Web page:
Photo courtesy of Flickr/Matthew Hurst
Lambert-St. Louis International Airport
No, you won't need a passport to fly commercially if you're a Missouri resident — not yet, anyway.
The federal government is apparently backing down ... or perhaps just slowing down ... its plans to force states including Missouri and Illinois onto the Real ID bandwagon. A new blog post, published by the Department of Homeland Security today
, makes it clear that state-issued IDs won't become a problem for travelers for at least another 120 days.
According to the agency's post,
DHS is in the process of scheduling plans for REAL ID enforcement at airports and will ensure that the traveling public has ample notice — at least 120 days — before any changes are made that might affect their travel. If traveling by air, residents from ANY state are still able to use a driver’s license, or any of the various other forms of identification accepted by the Transportation Security Administration (Passport or Passport Card, Global Entry cards, U.S. military IDs, airline or airport-issued IDs, federally recognized, and tribal-issued photo IDs. See the full list on the TSA website.)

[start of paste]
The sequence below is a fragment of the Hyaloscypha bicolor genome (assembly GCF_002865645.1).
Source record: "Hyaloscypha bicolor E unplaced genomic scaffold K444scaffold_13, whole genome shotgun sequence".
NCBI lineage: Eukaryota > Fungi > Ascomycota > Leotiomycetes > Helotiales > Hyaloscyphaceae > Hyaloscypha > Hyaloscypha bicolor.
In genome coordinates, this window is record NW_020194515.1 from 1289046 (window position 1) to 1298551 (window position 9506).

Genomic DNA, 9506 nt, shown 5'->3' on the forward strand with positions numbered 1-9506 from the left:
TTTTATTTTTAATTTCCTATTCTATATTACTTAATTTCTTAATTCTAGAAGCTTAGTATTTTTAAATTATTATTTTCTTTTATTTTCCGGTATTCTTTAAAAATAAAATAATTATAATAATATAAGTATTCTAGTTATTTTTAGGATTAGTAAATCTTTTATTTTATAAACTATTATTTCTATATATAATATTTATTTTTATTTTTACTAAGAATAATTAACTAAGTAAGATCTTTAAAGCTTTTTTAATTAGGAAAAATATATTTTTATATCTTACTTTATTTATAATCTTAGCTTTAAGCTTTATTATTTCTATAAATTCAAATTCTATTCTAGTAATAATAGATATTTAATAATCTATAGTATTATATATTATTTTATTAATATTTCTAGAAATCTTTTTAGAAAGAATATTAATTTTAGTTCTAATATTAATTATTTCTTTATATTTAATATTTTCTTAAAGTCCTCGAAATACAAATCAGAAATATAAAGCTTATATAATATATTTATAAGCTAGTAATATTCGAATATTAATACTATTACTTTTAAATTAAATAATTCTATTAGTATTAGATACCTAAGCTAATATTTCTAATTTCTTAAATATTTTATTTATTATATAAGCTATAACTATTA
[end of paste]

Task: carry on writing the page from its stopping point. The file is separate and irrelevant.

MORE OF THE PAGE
Previously, news reports had indicated that Missouri's window to comply with new federal requirements was closing on January 4
— and after that, any air travel might be jeopardy. Apparently, however, the federal government has since rethought its plan to majorly inconvenience a whole bunch of innocent residents.
That said, Missouri pols have definitely picked a fight with the federal government over this one. It's not a matter of needing more time to comply with the post-9/11 federal rules for driver's licenses — it's a matter of disagreeing with them and actively refusing to cooperate. The New York Times
has an excellent overview
for anyone seeking more of the back story.
For the rest of you, well, go ahead and book that flight. At least until the end of April, you'll be good to go even sans passport.
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